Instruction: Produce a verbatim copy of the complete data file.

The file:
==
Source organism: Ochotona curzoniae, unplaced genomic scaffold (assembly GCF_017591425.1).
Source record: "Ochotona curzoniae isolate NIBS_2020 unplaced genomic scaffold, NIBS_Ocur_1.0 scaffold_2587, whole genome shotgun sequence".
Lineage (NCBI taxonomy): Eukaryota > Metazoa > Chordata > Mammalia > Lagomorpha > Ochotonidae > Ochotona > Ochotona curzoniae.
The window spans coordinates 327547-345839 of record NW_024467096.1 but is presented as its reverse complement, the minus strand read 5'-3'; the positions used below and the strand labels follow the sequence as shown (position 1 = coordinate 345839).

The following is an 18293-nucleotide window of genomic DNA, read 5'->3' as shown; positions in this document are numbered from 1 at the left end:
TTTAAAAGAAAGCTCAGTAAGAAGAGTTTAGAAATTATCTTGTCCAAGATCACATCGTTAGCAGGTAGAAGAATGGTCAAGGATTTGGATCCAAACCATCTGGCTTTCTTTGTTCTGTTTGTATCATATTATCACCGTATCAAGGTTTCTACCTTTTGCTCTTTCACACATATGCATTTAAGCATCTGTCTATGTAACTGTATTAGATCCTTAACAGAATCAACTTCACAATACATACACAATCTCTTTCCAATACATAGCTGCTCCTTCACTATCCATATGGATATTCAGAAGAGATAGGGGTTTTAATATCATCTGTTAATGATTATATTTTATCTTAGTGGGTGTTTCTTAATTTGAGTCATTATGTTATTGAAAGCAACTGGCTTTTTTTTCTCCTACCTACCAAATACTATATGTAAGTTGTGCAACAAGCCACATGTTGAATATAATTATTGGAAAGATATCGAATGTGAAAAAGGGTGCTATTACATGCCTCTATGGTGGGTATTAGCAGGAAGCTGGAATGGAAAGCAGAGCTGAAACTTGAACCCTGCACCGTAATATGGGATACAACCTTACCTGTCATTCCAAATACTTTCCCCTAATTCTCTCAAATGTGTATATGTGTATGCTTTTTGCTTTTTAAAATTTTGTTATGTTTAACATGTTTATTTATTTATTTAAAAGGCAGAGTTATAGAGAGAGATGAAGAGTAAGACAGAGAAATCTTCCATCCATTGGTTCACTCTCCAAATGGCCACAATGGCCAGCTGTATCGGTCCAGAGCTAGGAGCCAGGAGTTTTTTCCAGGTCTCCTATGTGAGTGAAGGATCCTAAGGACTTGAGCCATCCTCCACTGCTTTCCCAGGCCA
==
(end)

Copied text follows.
Source organism: Ochotona curzoniae, unplaced genomic scaffold (assembly GCF_017591425.1).
Source record: "Ochotona curzoniae isolate NIBS_2020 unplaced genomic scaffold, NIBS_Ocur_1.0 scaffold_2587, whole genome shotgun sequence".
Lineage (NCBI taxonomy): Eukaryota > Metazoa > Chordata > Mammalia > Lagomorpha > Ochotonidae > Ochotona > Ochotona curzoniae.
The window spans coordinates 327547-345839 of record NW_024467096.1 but is presented as its reverse complement, the minus strand read 5'-3'; the positions used below and the strand labels follow the sequence as shown (position 1 = coordinate 345839).

The following is an 18293-nucleotide window of genomic DNA, read 5'->3' as shown; positions in this document are numbered from 1 at the left end:
TTTAAAAGAAAGCTCAGTAAGAAGAGTTTAGAAATTATCTTGTCCAAGATCACATCGTTAGCAGGTAGAAGAATGGTCAAGGATTTGGATCCAAACCATCTGGCTTTCTTTGTTCTGTTTGTATCATATTATCACCGTATCAAGGTTTCTACCTTTTGCTCTTTCACACATATGCATTTAAGCATCTGTCTATGTAACTGTATTAGATCCTTAACAGAATCAACTTCACAATACATACACAATCTCTTTCCAATACATAGCTGCTCCTTCACTATCCATATGGATATTCAGAAGAGATAGGGGTTTTAATATCATCTGTTAATGATTATATTTTATCTTAGTGGGTGTTTCTTAATTTGAGTCATTATGTTATTGAAAGCAACTGGCTTTTTTTTCTCCTACCTACCAAATACTATATGTAAGTTGTGCAACAAGCCACATGTTGAATATAATTATTGGAAAGATATCGAATGTGAAAAAGGGTGCTATTACATGCCTCTATGGTGGGTATTAGCAGGAAGCTGGAATGGAAAGCAGAGCTGAAACTTGAACCCTGCACCGTAATATGGGATACAACCTTACCTGTCATTCCAAATACTTTCCCCTAATTCTCTCAAATGTGTATATGTGTATGCTTTTTGCTTTTTAAAATTTTGTTATGTTTAACATGTTTATTTATTTATTTAAAAGGCAGAGTTATAGAGAGAGATGAAGAGTAAGACAGAGAAATCTTCCATCCATTGGTTCACTCTCCAAATGGCCACAATGGCCAGCTGTATCGGTCCAGAGCTAGGAGCCAGGAGTTTTTTCCAGGTCTCCTATGTGAGTGAAGGATCCTAAGGACTTGAGCCATCCTCCACTGCTTTCCCAGGCCA